Explore the Junior Tennis Champions Center's high performance program by clicking on the banner above

Tuesday, January 18, 2011

Stosur Breezes Past Davis; USTA Junior Girls Beat Miami; Puig Wins Traralgon; Teen Tennis Update

By now I'm sure most of you know that Lauren Davis lost her grand slam debut to No. 5 seed Samantha Stosur 6-1, 6-1 Tuesday in Melbourne. Davis seemed understandably nervous, but it was a shame she wasn't able to show the form she exhibited in her impressive junior run and in the USTA wild card tournament. Since turning pro, she's obviously gotten a sponsorship deal from Nike, as she was on the Adidas team the last few years in the juniors, but it seemed, from what I saw on espn3, that she had trouble with the shoes, losing her footing often. There is no question that Stosur had much to do with Davis's poor play, but with Davis serving so poorly, only 41 percent first serves, she was fortunate to win the two games she did manage. For more on the match, and Davis's reaction to the loss, see this story from foxsports.com.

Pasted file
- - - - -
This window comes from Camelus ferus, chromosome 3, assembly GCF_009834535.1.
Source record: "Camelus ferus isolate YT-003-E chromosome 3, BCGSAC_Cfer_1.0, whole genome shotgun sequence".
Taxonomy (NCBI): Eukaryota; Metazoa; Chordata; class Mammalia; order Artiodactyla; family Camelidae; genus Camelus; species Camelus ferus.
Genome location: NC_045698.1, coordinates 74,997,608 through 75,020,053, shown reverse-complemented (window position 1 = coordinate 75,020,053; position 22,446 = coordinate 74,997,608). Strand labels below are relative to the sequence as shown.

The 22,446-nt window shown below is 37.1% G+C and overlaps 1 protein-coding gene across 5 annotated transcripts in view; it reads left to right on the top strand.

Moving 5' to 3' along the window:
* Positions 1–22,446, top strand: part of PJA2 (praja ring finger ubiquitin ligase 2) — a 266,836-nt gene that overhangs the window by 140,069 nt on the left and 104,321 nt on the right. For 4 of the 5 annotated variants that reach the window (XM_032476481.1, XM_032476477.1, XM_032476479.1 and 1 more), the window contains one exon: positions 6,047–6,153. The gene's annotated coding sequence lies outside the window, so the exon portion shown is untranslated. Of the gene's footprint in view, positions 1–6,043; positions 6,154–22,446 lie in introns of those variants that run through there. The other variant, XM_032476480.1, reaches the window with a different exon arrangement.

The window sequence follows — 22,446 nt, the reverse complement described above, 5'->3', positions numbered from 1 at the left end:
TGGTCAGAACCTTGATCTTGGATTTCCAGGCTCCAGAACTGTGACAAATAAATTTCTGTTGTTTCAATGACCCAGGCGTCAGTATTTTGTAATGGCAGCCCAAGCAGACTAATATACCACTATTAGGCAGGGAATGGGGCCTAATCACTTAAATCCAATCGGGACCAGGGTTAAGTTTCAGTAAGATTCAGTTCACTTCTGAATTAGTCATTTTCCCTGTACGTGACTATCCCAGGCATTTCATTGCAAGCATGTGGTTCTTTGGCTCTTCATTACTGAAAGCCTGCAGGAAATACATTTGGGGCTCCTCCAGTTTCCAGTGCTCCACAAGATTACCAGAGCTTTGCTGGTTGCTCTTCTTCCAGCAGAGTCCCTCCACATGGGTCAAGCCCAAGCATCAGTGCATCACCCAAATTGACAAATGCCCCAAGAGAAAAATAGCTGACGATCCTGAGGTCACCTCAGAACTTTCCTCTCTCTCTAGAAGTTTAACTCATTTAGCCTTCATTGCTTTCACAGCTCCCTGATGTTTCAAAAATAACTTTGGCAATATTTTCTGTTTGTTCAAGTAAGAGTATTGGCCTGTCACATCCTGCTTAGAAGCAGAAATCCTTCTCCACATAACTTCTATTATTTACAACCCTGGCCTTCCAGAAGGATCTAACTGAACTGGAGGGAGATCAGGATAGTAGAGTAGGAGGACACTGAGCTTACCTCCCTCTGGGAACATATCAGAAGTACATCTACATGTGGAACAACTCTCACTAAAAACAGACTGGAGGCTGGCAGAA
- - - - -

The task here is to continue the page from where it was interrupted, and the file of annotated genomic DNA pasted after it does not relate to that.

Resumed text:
In a makeup of the rainout from yesterday, the USTA girls National Junior team defeated the University of Miami women 5-2, avenging a loss by the same score that the Hurricanes had posted over the USTA team last March. The USTA won the doubles point, and four of the six singles matches. There were a couple of additional matches played as well, which I'm including in the scores below:

Lauren Herring and Chanelle Van Nguyen (USTA) def. Bianca Eichkorn and Anna Bartenstein 9-8(4)
Vicky Duval and Krista Hardebeck (USTA) def. Gabriela Mejia and Bolivar 8-4
Mia King and Taylor Townsend (USTA) def. Brittany Dubins and Danielle Mills 8-4
Samantha Crawford and Caroline Doyle (USTA) def. Kayla Rizzolo and Bistra Otashlyska 5-3 ret.

Hardebeck def. Eichkorn 6-2, 7-6(3)
Bartenstein def. Herring 6-4, 6-7, 6-3
Mills def. Van Nguyen 2-6, 6-3, 6-3